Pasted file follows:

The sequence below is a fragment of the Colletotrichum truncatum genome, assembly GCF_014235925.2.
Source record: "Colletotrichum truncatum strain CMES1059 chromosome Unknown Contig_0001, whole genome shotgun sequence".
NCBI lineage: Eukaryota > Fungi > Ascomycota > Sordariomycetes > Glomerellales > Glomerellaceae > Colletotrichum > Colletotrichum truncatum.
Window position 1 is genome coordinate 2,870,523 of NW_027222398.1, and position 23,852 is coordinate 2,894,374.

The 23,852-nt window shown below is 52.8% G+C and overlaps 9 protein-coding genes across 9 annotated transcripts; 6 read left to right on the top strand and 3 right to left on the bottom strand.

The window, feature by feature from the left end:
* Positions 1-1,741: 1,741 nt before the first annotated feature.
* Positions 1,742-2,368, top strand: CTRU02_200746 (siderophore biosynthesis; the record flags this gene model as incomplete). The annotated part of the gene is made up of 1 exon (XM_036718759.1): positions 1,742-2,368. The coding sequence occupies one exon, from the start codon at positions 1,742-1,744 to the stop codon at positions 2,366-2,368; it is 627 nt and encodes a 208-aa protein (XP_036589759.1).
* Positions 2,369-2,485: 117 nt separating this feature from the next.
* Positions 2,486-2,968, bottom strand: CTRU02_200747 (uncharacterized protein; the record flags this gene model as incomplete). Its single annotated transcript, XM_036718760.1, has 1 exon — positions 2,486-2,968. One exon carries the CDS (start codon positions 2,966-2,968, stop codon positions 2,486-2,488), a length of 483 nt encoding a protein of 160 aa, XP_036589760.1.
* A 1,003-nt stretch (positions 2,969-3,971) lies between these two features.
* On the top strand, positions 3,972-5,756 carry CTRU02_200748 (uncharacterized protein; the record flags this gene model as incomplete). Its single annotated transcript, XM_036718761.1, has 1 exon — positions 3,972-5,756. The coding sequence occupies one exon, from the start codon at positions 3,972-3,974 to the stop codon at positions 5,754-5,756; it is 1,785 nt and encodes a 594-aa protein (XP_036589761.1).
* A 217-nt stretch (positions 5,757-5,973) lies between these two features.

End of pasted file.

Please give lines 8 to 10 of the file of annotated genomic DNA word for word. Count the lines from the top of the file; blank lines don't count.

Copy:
* Positions 1,742-2,368, top strand: CTRU02_200746 (siderophore biosynthesis; the record flags this gene model as incomplete). The annotated part of the gene is made up of 1 exon (XM_036718759.1): positions 1,742-2,368. The coding sequence occupies one exon, from the start codon at positions 1,742-1,744 to the stop codon at positions 2,366-2,368; it is 627 nt and encodes a 208-aa protein (XP_036589759.1).
* Positions 2,369-2,485: 117 nt separating this feature from the next.
* Positions 2,486-2,968, bottom strand: CTRU02_200747 (uncharacterized protein; the record flags this gene model as incomplete). Its single annotated transcript, XM_036718760.1, has 1 exon — positions 2,486-2,968. One exon carries the CDS (start codon positions 2,966-2,968, stop codon positions 2,486-2,488), a length of 483 nt encoding a protein of 160 aa, XP_036589760.1.